I feel so grateful for the opportunity to be of service at Esalen. It is a win-win situation and my heart gives a full-bodied heart “YES” to the Esalen Experience!
So without any cell service, and limited phone and internet access I will be “off-the’grid” which has it’s downside and its very HUGE upside! Once adjusted to living without technology and connection to the outside world, a shift happens that is a beautiful letting down of tension. Having the time to live in nature, not just visit it, revitalizes me deep to my bones.
Perhaps my schedule will allow me to carve out the time to write every day…that will be sweet. If not, I trust that my time will be well spent in other endeavors.
A friend sent this to me today…I am closing my page with it:
“Often the feeling of loneliness results not from a lack of people to entertain us but from the absence of an adult self to nurture our inner child who feels abandoned in some way. (Loneliness is also an appropriate way to feel as we make transitions, take a stand, become more spiritually awake, or find ourselves.) We may take loneliness literally and look for company in all the wrong places. … The words of … Natalie Goldberg … ‘Use loneliness. Its ache creates urgency to reconnect with the world. Take that aching and use it to propel you deeper into your need for expression–to speak, to say who you are.’ ”

–David Richo’s “How to be an Adult in Relationships”

Relections on Love and Marriage

I was married on July 17, 1973, forty years ago today. I am no longer married and have no intention to marry again…and, I never know what lies around the bend in my path.
My parents have been married seventy years. They modeled for me a marriage that lasts. The difference between their marriage and mine appears to be that my mother has been an excellent accommodator…not I.
I tried, but never got the hang of accommodating my husband’s wishes without feeling resentful when it was never his turn to accommodate me. Of course, that is my perspective…I am sure his story sounds quite different.
I have two friends who have been married to one another all of their adult lives and they are a joy to be with as a couple. The three of us traveled together for several weeks in a foreign country. We have also house-shared on a number of occasions over the last few years. This intimate sharing of space and time has allowed me an inside look at their marriage.
I have observed gentleness in the way they relate to one another. They have genuine concern for one another’s happiness. They carve out the time to consider each other’s needs and they care enough to try to meet them. They both have generous natures and this extends beyond their relationship to their children, their families, their colleagues and friends. The most significant factors I have observed in this beautiful marriage, is recognition and respect for their diversity and the ability to let down all pretense and laugh with each other at themselves.
Love is a word that is so overused it has lost its power for me. I understand humankind’s constant attempts to conceptualize it; I just feel those attempts usually fall short. Being with my friends, I see beyond the concept into the experience. With them, I see what love is and I realize what makes a marriage not just last, but flourish.
I am in a relationship with a man who gives me hope that I too may have finally found an experience of love that takes me beyond the concept to the experience. Trust is key.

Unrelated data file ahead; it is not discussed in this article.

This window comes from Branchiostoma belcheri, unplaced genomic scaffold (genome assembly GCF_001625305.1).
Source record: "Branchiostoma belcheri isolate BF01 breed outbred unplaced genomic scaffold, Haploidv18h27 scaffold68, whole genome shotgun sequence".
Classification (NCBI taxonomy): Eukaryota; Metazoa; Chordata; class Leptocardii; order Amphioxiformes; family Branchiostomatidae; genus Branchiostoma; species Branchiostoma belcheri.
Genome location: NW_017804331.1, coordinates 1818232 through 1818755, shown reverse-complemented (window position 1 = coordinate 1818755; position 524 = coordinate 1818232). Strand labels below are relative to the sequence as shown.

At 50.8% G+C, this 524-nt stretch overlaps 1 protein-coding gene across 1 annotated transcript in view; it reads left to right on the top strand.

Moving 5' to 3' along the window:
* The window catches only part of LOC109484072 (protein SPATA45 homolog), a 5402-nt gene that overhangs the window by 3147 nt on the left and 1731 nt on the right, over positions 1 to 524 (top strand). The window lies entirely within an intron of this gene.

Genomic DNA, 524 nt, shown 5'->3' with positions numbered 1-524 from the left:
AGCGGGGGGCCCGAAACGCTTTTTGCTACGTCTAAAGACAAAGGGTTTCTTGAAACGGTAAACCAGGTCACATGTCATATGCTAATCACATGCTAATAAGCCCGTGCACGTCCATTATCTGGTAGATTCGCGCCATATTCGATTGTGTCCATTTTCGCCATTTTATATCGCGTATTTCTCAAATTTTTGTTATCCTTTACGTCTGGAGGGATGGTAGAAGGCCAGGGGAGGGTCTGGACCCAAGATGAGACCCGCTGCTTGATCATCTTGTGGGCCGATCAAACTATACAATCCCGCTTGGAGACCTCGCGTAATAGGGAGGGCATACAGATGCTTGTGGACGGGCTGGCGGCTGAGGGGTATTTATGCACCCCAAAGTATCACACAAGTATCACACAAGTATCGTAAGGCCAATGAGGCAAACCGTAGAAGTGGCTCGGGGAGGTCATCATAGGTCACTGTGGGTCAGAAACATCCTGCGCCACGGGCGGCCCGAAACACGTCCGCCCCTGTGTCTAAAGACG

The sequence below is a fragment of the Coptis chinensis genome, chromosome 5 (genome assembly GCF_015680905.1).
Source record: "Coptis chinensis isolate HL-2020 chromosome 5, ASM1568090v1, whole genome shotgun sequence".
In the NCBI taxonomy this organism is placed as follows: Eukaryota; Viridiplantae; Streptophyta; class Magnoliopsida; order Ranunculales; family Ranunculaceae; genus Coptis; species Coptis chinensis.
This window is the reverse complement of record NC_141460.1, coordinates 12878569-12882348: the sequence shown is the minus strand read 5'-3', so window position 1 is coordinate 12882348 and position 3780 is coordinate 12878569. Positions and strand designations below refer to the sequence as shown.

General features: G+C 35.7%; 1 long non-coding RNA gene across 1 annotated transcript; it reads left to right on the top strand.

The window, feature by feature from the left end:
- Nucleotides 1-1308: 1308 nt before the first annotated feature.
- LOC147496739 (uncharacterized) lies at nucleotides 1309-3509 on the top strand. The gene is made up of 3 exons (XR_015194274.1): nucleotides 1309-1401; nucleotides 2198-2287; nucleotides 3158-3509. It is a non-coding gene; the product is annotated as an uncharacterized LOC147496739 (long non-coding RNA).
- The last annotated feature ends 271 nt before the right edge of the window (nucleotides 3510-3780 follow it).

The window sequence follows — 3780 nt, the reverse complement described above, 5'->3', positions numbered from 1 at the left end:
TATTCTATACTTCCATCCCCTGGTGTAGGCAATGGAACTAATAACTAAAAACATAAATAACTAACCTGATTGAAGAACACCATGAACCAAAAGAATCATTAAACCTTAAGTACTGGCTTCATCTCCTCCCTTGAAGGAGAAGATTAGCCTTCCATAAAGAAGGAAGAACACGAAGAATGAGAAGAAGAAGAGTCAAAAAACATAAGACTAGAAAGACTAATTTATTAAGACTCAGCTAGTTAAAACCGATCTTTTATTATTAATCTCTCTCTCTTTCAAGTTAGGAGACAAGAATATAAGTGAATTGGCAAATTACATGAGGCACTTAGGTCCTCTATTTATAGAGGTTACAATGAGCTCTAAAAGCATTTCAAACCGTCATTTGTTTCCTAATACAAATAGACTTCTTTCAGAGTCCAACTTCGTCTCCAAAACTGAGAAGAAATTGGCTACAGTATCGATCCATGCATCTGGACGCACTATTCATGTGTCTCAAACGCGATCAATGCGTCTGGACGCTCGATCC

couple sillouette

Like an Erupting Volcano

erupting volcanoAnger is not an emotion I am familiar with. I stuffed it down for so many years it gave up and stopped bubbling to the surface. Today it erupted like a volcano.

As a child I was not allowed to express anger. Mom taught me that anger was “unladylike” and Dad considered it disrespectful. No one modeled healthy anger management in my household. I saw the extremes of raging and denial/suppression.

In my marriage I was afraid to express anger. My ex-husband was a very big guy who could get his own good rage going, usually directed at me, and my returning anger was like pouring gas on an already raging fire so I learned quickly that anger wasn’t a safe emotion to express. I usually channeled my own rage into cleaning!

Six years ago I left that oppressive-suppressive-depressive marriage and I gave myself permission to express what I feel. I embarked on a mission of honesty and transparency. I wanted to be totally honest and expressive about every emotion I felt with everyone I was in relationship with…most of all myself.

For two years I lived with my cat and dabbled in internet dating neither looking for nor encouraging a long-term relationship. I had just ended one of those and I was in no hurry to dive into those deep waters again. But then…

I have been living with G for four years. We have a good relationship based on a long history (we grew up together) and many similar beliefs and lifestyle choices. We also have magical chemistry, not only sexual but we “get each other”, we respect one another and we laugh at the same things and make each other laugh. We call our relationship “Fragil Majik.” G is an intense personality, and I know I am my own strong flavor, so live and let live is my motto, as best I can. I consider myself a compassionate person. I do my best to appreciate every person’s unique situation and since I don’t walk in their shoes, who am I to judge? But then…

I have some strong opinions and beliefs about the human body, the effect of diet and our health. Natural healing has been my profession for twenty years and I was a student of nutrition and natural healing modalities for ten years before I became a professional. I use food like medicine to treat myself when I am not feeling as well as I would like. I am far from perfect but I am a strong, healthy 60+ woman, and I have plenty of anecdotal evidence that the natural therapies I employ work on myself and others.